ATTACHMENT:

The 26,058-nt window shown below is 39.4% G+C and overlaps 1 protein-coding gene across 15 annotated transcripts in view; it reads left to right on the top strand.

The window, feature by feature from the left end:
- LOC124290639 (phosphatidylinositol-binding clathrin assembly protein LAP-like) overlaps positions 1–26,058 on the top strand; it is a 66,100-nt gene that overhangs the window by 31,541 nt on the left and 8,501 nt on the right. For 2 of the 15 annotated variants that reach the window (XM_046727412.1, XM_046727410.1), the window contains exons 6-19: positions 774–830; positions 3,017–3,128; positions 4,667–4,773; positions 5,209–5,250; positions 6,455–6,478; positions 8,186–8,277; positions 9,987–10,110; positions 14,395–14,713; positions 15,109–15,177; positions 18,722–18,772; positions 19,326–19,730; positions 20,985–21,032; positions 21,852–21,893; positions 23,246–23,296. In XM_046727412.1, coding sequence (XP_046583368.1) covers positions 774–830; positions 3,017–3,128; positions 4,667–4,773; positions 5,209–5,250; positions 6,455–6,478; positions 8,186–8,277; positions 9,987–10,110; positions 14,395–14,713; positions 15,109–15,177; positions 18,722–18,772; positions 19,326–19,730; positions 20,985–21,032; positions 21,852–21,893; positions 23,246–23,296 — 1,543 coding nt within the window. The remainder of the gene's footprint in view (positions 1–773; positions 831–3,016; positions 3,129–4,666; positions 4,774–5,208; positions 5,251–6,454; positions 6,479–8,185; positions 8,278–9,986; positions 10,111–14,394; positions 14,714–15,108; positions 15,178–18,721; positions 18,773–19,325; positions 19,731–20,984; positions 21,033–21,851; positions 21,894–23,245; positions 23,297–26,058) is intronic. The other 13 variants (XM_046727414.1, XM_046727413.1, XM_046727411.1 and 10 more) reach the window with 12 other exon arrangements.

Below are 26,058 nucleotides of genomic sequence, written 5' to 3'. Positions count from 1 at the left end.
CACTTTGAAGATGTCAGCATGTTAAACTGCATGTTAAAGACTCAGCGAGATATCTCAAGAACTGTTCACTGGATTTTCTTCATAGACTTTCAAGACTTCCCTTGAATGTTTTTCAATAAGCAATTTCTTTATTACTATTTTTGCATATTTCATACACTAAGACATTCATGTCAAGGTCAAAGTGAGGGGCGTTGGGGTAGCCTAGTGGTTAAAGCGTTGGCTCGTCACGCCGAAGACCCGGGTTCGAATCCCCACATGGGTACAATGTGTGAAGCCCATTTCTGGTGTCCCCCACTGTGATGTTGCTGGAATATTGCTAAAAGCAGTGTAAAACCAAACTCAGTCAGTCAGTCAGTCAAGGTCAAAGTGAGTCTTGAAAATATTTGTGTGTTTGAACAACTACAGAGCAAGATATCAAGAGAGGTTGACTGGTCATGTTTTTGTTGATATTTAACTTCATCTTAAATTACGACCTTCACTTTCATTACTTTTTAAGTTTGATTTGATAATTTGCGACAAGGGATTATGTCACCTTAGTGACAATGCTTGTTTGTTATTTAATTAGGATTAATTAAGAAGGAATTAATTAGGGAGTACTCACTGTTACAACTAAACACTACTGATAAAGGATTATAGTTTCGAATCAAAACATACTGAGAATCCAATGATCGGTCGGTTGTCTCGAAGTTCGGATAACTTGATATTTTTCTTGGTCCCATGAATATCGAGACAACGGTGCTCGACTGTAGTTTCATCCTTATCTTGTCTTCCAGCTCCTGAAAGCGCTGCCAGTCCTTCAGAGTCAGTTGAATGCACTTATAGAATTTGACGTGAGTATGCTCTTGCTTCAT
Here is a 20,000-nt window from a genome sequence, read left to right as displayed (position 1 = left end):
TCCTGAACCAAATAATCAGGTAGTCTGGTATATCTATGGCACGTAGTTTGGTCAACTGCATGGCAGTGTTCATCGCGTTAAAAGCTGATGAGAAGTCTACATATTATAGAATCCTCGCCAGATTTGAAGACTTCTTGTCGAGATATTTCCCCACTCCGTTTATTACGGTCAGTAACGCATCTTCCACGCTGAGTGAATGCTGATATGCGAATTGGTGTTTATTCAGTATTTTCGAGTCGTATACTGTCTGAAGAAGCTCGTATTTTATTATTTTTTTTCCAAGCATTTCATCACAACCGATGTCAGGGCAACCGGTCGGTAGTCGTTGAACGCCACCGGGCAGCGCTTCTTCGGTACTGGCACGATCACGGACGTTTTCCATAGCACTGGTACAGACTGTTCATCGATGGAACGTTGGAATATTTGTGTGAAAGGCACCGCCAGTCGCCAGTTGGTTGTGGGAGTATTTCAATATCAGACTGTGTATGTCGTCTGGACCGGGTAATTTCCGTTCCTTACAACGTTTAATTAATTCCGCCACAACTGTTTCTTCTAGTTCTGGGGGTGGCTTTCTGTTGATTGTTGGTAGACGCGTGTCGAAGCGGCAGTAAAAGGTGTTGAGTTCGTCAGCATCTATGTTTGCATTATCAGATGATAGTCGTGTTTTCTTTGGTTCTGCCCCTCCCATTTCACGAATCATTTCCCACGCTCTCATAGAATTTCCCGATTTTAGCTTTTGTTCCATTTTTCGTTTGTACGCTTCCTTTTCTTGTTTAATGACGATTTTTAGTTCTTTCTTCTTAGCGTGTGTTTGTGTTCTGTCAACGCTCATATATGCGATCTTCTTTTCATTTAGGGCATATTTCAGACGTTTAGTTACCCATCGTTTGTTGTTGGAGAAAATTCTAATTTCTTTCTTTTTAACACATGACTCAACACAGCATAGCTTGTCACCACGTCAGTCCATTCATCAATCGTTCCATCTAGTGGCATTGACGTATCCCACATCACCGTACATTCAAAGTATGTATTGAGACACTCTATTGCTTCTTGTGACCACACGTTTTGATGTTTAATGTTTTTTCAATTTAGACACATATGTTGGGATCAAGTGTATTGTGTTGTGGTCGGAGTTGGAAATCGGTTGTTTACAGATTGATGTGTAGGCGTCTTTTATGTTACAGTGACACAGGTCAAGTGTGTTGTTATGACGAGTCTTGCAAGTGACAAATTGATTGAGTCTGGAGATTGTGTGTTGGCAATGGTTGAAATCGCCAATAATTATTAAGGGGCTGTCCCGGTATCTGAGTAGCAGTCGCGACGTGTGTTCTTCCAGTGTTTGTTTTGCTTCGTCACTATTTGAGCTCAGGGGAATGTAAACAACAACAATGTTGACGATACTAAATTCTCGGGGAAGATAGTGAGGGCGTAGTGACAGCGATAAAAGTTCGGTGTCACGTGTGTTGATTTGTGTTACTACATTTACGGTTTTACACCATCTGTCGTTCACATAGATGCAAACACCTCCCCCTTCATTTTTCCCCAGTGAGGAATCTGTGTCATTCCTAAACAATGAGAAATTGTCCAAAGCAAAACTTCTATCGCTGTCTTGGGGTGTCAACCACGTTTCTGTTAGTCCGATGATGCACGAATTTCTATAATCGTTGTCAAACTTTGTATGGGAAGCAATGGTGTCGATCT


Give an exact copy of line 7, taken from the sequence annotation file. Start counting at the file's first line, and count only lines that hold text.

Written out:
TCCTGAACCAAATAATCAGGTAGTCTGGTATATCTATGGCACGTAGTTTGGTCAACTGCATGGCAGTGTTCATCGCGTTAAAAGCTGATGAGAAGTCTACATATTATAGAATCCTCGCCAGATTTGAAGACTTCTTGTCGAGATATTTCCCCACTCCGTTTATTACGGTCAGTAACGCATCTTCCACGCTGAGTGAATGCTGATATGCGAATTGGTGTTTATTCAGTATTTTCGAGTCGTATACTGTCTGAAGAAGCTCGTATTTTATTATTTTTTTTCCAAGCATTTCATCACAACCGATGTCAGGGCAACCGGTCGGTAGTCGTTGAACGCCACCGGGCAGCGCTTCTTCGGTACTGGCACGATCACGGACGTTTTCCATAGCACTGGTACAGACTGTTCATCGATGGAACGTTGGAATATTTGTGTGAAAGGCACCGCCAGTCGCCAGTTGGTTGTGGGAGTATTTCAATATCAGACTGTGTATGTCGTCTGGACCGGGTAATTTCCGTTCCTTACAACGTTTAATTAATTCCGCCACAACTGTTTCTTCTAGTTCTGGGGGTGGCTTTCTGTTGATTGTTGGTAGACGCGTGTCGAAGCGGCAGTAAAAGGTGTTGAGTTCGTCAGCATCTATGTTTGCATTATCAGATGATAGTCGTGTTTTCTTTGGTTCTGCCCCTCCCATTTCACGAATCATTTCCCACGCTCTCATAGAATTTCCCGATTTTAGCTTTTGTTCCATTTTTCGTTTGTACGCTTCCTTTTCTTGTTTAATGACGATTTTTAGTTCTTTCTTCTTAGCGTGTGTTTGTGTTCTGTCAACGCTCATATATGCGATCTTCTTTTCATTTAGGGCATATTTCAGACGTTTAGTTACCCATCGTTTGTTGTTGGAGAAAATTCTAATTTCTTTCTTTTTAACACATGACTCAACACAGCATAGCTTGTCACCACGTCAGTCCATTCATCAATCGTTCCATCTAGTGGCATTGACGTATCCCACATCACCGTACATTCAAAGTATGTATTGAGACACTCTATTGCTTCTTGTGACCACACGTTTTGATGTTTAATGTTTTTTCAATTTAGACACATATGTTGGGATCAAGTGTATTGTGTTGTGGTCGGAGTTGGAAATCGGTTGTTTACAGATTGATGTGTAGGCGTCTTTTATGTTACAGTGACACAGGTCAAGTGTGTTGTTATGACGAGTCTTGCAAGTGACAAATTGATTGAGTCTGGAGATTGTGTGTTGGCAATGGTTGAAATCGCCAATAATTATTAAGGGGCTGTCCCGGTATCTGAGTAGCAGTCGCGACGTGTGTTCTTCCAGTGTTTGTTTTGCTTCGTCACTATTTGAGCTCAGGGGAATGTAAACAACAACAATGTTGACGATACTAAATTCTCGGGGAAGATAGTGAGGGCGTAGTGACAGCGATAAAAGTTCGGTGTCACGTGTGTTGATTTGTGTTACTACATTTACGGTTTTACACCATCTGTCGTTCACATAGATGCAAACACCTCCCCCTTCATTTTTCCCCAGTGAGGAATCTGTGTCATTCCTAAACAATGAGAAATTGTCCAAAGCAAAACTTCTATCGCTGTCTTGGGGTGTCAACCACGTTTCTGTTAGTCCGATGATGCACGAATTTCTATAATCGTTGTCAAACTTTGTATGGGAAGCAATGGTGTCGATCT